The Director of Music with the Band

December, we will be able to attend to our aches and

pains from a mounted band parade in a more profes— sional way. As always, we lose in the course of the year Band members to civilian life and in addition to BCM Blogg we have said farewell to LCpl Frew, Musns Janaway, Lawrence and Oxley. We welcome to the Band Musns Billington,






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The Household Cavalry Squadron, Guards Depot Following the major changes at the Guards Depot which were outlined in last year’s magazine there have been further changes this year which have afi‘ected the Squadron and which have made our training more orientated towards Household Cavalry requirements. At the end of the first half term the Juniors decide whether they want to become Technical or Mounted They then do an average of two double trade periods a week. Interest periods in radio. D and M and gunnery have been dropped in favour of a complete Phase 1 and 2 Signals Course ending with a trade test. This reduces the time the Junior spends at Catterick by four weeks and the system has proved very successful with the 1977 Intakes. Mounted Juniors receive riding instruction at the Depot Stables which enables them to join the Windsor Riding Course at the end of the first month. The SMG has now become the Junior Household Cavalryman‘s personal weapon in place of the SLR. This means that although they still train on the SLR up to their annual personal weapon test, they also classify on the SMG. In addition rifle drill and double sentry drill have been dropped from our drill syllabus and replaced by SMG drill. Whenever weapons are carried on the square our Juniors carry SMGs. However, in all other respects, the training is similar to that given throughout the Depot. The Squadron enters all junior competitions and has distinguished itself on many occasions during the past year.

Rhine Four. who passed out in June 1978, won the Assault Course Competition at the end of the first term. They also won the Match 77 .22 Shooting Competition and the PT Competition. The Troop was equal first in the Champion Platoon Competition but lost on the shoot-off. During the Summer Term Blenheim Four won the Water Polo Competition. During 1978 there have been two camps run primarily for the enjoyment of the Juniors. Easter Camp was held at Penhale in Devon and gave the Juniors the opportunity to try some novel activities such as sand sailing and gliding. The Summer Camp, held at Tregantle Fort. near Plymouth. was run this year by the Squadron. One of the highlights was a very successful cabaret. There have been several changes in the Squadron stafl" during the past year. In October Maj Rogers left to attend the Stafl‘ College. He has been succeeded by Maj Olivier. In December SCM Patterson will leave us to go to Knightsbridge as SCM of the Mounted Squadron.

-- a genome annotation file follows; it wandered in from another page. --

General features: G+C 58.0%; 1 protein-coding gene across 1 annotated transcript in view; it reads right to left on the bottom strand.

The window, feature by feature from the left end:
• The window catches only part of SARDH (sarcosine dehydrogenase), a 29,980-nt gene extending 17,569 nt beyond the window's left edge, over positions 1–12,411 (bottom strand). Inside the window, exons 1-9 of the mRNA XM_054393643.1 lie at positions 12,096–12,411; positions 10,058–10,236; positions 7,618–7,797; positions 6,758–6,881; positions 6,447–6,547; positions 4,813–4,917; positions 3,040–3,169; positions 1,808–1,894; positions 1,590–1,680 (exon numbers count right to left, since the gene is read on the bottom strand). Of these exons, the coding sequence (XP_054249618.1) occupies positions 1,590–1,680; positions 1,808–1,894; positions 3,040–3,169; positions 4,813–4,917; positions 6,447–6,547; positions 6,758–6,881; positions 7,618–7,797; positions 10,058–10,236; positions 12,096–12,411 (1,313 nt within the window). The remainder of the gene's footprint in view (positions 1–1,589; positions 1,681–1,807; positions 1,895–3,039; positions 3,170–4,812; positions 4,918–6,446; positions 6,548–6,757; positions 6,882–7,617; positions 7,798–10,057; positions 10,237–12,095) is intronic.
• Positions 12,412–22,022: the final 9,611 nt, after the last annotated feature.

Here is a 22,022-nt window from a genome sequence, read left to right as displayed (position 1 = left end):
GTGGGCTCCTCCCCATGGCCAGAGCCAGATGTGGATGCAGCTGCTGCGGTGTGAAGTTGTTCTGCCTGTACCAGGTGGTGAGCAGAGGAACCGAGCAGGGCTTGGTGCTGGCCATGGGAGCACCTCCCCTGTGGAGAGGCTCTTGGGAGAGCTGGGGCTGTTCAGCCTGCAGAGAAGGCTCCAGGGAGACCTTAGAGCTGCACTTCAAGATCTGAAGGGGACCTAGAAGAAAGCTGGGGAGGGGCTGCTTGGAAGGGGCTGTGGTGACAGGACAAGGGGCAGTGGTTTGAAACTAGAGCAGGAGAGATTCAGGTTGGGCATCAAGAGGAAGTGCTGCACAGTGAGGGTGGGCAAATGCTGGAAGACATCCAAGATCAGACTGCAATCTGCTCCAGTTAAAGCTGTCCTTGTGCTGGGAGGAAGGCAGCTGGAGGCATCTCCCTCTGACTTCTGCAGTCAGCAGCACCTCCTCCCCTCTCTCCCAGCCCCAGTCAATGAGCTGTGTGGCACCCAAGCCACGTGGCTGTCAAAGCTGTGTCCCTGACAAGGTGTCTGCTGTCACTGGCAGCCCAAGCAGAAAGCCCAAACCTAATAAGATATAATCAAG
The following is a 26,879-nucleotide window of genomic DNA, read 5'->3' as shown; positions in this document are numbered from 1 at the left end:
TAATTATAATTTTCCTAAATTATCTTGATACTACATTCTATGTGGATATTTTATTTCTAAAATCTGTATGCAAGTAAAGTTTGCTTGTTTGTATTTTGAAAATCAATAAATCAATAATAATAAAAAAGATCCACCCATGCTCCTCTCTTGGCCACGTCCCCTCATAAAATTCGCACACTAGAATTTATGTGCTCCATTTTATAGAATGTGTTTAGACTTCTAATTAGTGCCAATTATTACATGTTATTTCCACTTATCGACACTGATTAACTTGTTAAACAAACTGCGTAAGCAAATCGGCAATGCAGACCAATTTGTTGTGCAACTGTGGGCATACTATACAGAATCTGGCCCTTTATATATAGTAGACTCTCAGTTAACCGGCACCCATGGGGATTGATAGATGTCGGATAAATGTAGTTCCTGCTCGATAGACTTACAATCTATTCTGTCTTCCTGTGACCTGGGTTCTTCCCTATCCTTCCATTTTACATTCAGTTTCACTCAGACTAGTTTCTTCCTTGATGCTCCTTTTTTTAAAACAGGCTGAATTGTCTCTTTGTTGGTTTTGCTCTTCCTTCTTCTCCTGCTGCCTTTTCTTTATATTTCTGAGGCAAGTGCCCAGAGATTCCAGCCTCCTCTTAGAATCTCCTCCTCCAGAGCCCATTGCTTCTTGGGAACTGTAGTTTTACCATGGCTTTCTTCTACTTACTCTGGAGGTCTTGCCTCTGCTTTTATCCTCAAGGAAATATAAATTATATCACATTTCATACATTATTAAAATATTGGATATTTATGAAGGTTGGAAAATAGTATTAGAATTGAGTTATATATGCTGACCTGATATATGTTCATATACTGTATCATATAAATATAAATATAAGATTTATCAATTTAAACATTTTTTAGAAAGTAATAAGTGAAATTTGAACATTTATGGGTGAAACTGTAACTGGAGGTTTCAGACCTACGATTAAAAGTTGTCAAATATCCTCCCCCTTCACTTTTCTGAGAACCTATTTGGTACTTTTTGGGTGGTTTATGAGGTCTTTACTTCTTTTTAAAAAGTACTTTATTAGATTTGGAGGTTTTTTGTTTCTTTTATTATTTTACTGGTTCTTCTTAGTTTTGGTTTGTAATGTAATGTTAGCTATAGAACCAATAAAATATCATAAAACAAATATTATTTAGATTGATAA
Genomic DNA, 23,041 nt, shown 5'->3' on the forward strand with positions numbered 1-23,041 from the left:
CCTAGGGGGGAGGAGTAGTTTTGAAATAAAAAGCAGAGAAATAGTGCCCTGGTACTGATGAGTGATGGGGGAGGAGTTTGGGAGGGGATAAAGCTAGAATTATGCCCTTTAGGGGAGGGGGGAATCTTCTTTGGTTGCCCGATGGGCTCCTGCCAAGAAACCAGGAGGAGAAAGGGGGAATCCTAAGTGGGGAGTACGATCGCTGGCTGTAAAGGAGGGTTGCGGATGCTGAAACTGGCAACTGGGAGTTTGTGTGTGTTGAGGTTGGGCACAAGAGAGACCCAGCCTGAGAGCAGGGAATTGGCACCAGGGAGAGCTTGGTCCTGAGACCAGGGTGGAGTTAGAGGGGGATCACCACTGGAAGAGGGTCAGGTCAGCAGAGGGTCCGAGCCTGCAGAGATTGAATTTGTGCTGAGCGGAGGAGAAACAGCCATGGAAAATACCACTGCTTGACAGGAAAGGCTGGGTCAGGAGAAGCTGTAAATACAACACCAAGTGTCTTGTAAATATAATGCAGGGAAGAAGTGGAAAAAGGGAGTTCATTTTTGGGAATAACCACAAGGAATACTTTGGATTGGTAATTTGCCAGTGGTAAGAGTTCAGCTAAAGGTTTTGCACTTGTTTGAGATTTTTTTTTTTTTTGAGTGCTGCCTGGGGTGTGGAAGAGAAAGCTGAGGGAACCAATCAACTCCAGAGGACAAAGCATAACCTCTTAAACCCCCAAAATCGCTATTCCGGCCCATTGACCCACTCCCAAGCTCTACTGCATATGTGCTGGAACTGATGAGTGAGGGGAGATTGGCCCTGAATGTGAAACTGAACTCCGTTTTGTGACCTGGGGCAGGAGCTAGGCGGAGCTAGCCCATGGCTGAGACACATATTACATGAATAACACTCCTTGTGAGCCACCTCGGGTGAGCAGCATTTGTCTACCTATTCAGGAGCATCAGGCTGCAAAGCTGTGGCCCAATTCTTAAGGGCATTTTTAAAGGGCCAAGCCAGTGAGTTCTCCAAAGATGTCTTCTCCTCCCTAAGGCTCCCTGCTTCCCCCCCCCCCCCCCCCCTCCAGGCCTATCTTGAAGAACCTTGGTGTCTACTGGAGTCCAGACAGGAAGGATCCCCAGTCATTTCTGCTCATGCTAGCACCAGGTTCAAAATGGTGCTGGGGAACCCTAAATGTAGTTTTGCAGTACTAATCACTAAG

J/Tpr Kinneburgh receives the Kiwi Spur from Lt Gen Sir David

: J/Tpr Irvine. /LCpl Graham and J/Tpr Derby

Scott Barrett

Exchanges EXCHANGE VISIT WITH THE FRENCH ARMY By Cornet R. C. D. Lendrum As part of a scheme to foster good relations between armies l was selected to visit the 3eme Regiment De Dragons at Stetten am Kalten Markt (South of Stuggart). Having been briefed by the Senior Liaison Officer at Baden Baden on the intricacies of the French Army and the French way of life I drove to what was to be my base for the next fortnight. On arrival no one really knew who this strange character was in an even stranger uniform. I was eventually taken under the wing ofthe Senior Lieutenant who passed me on to another Lieutenant and he to another with whom I remained. Introductions were fast and what little French I knew was put into good practice. [ was told that in two days the Regiment was about to go on a Divisional FTX and I would be attached to the Second Squadron. For the next two days I was shown round all their different fighting vehicles and introduced to the role and organisation of the Regiment. It consisted of four Tank Squadrons of four. Three-tank Troops equipped with AMX 30 and an Admin Troop, one Mechanised Infantry Company. a Training Squadron for the conscript entry each two months. a Command and Support Squadron and a Reconnaissance Troop ofjeeps. The day arrived to move out and I was given the position of a Troop Leader‘s operator. After a quick lesson on how to tune the radio and various safety points off we went only for my tank to break down 2km later. We were towed back to their LAD equivalent and within two hours we were back on the road. The exercise was divided into three phases. First, the Regimental Exercise lasting one day which was an advance to contact. Their tactics were similar but individual tank drills were bad and no attention was paid to closing down, hull down positions. observation. contact reports and above all professionalism. Second day was one day‘s firing at Munsingen Ranges and each gunner had his annual allotment of 14 rounds. Third was a Divisional Exercise of a withdrawal which was effective in its execution and control but I do not believe that they would have got very far for the same reasons that I have previously mentioned. Other days were spent on maintenance. sport. movement between bivouac areas and a weekend of Franco—German fraternisation. Surprisingly at about 1800 hours each day everything stopped and we bivvied up and all Officers and NCO‘s sat down to a three-course dinner with the inevrtable wine and drinks. No nights were spent tactically as I think the evening meal was more important. 1 was looked after extremely well both by the crew and the officers and never lacked for anything or was allowed to pay should we stop at a Gasthaus. My stay with them was to last for another three days on our return and the hospitality shown during that period was unending. The Commanding Officer,Lt Col Arlabosse presented me with an ashtray bearing the Regimental badge and apologised that my tank had‘ broken down so much. I only wish my knowledge 01 the French language was better but it was the most enjoyable two weeks and fascinating to see the differences between our Regiments.